Does this mean that the virtual servers aren't being shut down or restarting properly?

Shutdown event tracker

We have a Windows 2012 R2 domain controller Hyper V running on a Windows 2012 R2 server. We are getting speeds of 45mbps up & down but they Hyper V is barely reaching 8mbps.

The Hyper V has 2 processors & 16GB RAM so really more than enough for it. I have turned off VMQ's on the Hyper V (as per a quick google search) & this increased the speed a little but not very much.

Any ideas on what I am missing?
I am in the process of standing up a Ubuntu Linux server from a .vhd file.
The existing partitions are too small to handle the backup file thus I need to add extra partition space to the system.
This is a hyper-V hosted system.
I've never done this before. Can someone give me some guidance on what I will need to do?
Initially I was building a new server with 2 Tb of disk space but we decided to use a existing secured version of a .ova file which I converted over to a .vhd file.
Can anyone help me understand what I need to do?
We have more space available, the vhd was set to more than what the original image was configured for.
How can I expand the relevant partitions to take account of this extra available space?
Which partitions should get the extra space?  Opt is where the backups are stored via the main application so that one definitely needs to be expanded.
Filesystem                        Size  Used Avail Use% Mounted on
udev                               16G     0   16G   0% /dev
tmpfs                             3.1G  8.7M  3.1G   1% /run
/dev/mapper/vg00-root              19G  1.4G   17G   8% /
tmpfs                              16G  4.0K   16G   1% /dev/shm
tmpfs                             5.0M     0  5.0M   0% /run/lock
tmpfs                              16G     0   16G   0% /sys/fs/cgroup
/dev/sda1                         464M   58M  382M  14% /boot
/dev/mapper/vg00-opt               76G   76G     0 100% /opt
tmpfs                            …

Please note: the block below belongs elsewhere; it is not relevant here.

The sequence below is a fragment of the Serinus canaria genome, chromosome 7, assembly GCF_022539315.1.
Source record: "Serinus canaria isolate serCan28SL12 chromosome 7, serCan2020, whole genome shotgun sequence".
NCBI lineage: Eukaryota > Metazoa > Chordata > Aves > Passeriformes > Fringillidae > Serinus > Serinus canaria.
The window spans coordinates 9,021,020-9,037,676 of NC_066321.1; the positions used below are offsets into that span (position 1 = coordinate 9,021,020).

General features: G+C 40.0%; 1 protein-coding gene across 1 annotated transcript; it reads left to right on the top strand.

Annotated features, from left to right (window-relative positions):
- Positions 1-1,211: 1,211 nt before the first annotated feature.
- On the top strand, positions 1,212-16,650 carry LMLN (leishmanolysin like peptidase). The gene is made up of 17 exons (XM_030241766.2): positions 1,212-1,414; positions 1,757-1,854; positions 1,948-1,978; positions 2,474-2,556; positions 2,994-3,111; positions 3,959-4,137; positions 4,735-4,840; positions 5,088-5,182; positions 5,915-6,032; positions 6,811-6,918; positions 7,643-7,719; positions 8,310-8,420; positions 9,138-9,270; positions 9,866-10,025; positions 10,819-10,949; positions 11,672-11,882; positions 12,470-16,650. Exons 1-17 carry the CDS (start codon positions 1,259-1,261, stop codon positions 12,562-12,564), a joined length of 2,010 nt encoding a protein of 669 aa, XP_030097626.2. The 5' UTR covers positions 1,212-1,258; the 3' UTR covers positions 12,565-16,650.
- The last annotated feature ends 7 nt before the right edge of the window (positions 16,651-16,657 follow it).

is it supported to put SQL server on hyper-v replica

I know that Exchange does not support the Hyper-V Replica feature,

but for SQL I have not found clear answer.
Thank you
Hi Experts,

I am testing the hyper v cluster availability on azure and wondering is someone from you did it before and can share some experience?

I will be setting up Direct Access within my organization's network.

Please provide me with step-by-step instructions on how to set up a Server 2016 Network Location Server within a Hyper-V virtual machine in this network.
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The following question deals with the bare metal restore of a Microsoft Hyper-V server running (amongst others) two virtual machines on which is installed a licensed Oracle 12c (Standard). I am not interested in an “Oracle for DR” installation scheme. There is exactly one backup scenario: the entire Hyper-V server is backup up to local media using Windows Server Backup. There are exactly two restore scenarios: (1) the entire server is restored on the original equipment  from backup media using the appropriate Microsoft Distribution Media and (2) a single VM is restored from backup media using Windows Server Backup.

I understand that Oracle’s default position is that all installations require licensing. The first scenario above implies that more than one physical machine may hold the Hyper-V server; the second scenario implies that restoring VMs could create more than the two licensed installations. To quote a post by Brian Lowinger (https://www.softwareone.com/en/blog/licensing-oracle-database-for-disaster-recovery) : “Oracle uses the term ‘failover’ to describe a scenario where, within a cluster of servers, a database running on a primary server could move to a secondary server when the primary server fails. Oracle allows for the database to run on the secondary server for up to 10 days without additional licensing requirements.” If we stick to the scope of the question and the 10 days grace period, all licensing is honored.

-      The OS is…
We are trying to setup a disaster recovery backup unit on our network (internal). We have a Hyper-V host with two VMs. Windows 2012R2 on all. Internal network switches are "dumb" non-managed switches and a Sophos SG firewall.